Opening oneself up to love means opening oneself up to forms of inter-dependence, shaped and formed by another person’s presence in a way that is so intimate it is almost familial. In Naomi Wallace’s play, One Flea Spare, a young woman who has been quarantined with an elderly couple during the medieval plague epidemic says, “Like water on a stone, I have loved them, and they have marked me.”
During my unexpected last conversation with my now-former-partner, he told me that his past romantic traumas made him pessimistic about future relationships, especially our paths that he felt would not re-align, and I sobbed into the phone, “But we’re all covered in scars.”
I don’t want to be in this place, hurt and alone and vulnerable. It is always, always easier to be the caregiver, inadvertently on a high horse, unclouded by grief and confusion. I have been nearby many friends and thousands of patients in almost as many fucked up, complicated relationships. Humans are so fragile and tender, so emotional and reactionary. A student, angry, discusses a written case study about a woman who uses drugs and alcohol during a pregnancy she didn’t want and refuses to use birth control once she has an abortion. He, and others, are openly disturbed by her behavior. With no sense of irony, they are exasperated by what they call her “irrational” decision making process.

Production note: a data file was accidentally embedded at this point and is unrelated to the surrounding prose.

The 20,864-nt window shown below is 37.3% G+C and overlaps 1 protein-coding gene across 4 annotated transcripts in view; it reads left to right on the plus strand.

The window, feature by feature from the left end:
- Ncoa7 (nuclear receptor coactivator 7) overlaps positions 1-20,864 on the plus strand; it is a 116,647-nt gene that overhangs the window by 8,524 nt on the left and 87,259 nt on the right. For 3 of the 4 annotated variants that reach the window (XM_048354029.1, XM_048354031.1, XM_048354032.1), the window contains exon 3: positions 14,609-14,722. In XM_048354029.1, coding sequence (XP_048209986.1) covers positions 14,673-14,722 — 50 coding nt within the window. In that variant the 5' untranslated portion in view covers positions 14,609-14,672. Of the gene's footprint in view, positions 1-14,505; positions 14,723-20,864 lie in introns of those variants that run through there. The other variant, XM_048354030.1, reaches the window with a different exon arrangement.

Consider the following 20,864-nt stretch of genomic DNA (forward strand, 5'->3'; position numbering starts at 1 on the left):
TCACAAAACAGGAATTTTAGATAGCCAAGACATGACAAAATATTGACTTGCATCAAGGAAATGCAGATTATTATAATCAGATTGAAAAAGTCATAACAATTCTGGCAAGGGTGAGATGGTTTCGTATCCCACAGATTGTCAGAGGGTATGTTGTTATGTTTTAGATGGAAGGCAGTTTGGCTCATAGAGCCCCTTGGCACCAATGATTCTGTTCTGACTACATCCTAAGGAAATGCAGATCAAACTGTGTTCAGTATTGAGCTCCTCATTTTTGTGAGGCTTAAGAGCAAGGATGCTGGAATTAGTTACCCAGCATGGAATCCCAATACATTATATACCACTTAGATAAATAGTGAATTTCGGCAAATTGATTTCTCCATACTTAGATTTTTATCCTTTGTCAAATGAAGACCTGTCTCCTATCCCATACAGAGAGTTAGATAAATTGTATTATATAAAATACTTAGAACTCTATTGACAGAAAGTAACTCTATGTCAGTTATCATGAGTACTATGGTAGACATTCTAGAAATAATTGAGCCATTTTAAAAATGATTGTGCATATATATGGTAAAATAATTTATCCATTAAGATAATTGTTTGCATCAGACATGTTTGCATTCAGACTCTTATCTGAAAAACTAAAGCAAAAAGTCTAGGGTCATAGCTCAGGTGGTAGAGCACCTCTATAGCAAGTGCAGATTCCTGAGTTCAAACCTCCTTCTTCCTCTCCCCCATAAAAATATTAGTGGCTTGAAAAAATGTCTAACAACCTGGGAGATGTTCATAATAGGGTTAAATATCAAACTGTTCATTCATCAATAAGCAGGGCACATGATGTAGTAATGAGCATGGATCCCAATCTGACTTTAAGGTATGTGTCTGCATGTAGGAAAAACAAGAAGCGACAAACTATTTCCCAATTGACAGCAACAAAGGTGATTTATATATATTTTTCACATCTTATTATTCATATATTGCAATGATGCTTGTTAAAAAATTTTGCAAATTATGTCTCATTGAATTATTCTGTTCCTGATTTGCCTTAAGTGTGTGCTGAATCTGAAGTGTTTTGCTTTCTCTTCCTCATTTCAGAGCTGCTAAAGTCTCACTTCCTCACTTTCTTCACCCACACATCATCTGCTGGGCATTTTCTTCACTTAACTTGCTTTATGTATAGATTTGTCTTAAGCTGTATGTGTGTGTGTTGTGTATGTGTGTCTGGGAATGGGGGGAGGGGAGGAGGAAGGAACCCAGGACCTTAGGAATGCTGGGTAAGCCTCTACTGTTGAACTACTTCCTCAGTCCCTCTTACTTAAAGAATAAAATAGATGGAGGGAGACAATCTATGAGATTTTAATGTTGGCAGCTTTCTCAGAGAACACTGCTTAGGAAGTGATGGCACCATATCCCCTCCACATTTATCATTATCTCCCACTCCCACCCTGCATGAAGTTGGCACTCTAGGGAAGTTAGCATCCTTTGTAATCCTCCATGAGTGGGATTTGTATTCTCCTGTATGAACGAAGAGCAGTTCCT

But rationality is a fickle framework when life happens—when love and desire come to interrupt what we should or shouldn’t do if it is in conflict with what we want. This is part of what is so hard to be human and to take care of humans, and if we knew how hard it really could be, would we still want to do it? To keep staggering forward with crumpled hope in hand? (If I knew how hard the ensuing six years would be after I left New York, left my job, left my partner, my friends, my family, would I have still done it?) Love and medicine aren’t tied together solely through an affective register—they are part of the way that we decide what stories are important to us. There are no heroes here.
If I am able to offer any wisdom, it’s this: the only way to lean into the hard work of caring for someone’s physical body is to be willing to lean into the trembling, vulnerable mess that lives in all of us when we love or hurt. If you are lucky, maybe you can shepherd them through it; yourself through it, too. You will love them, and they will mark you.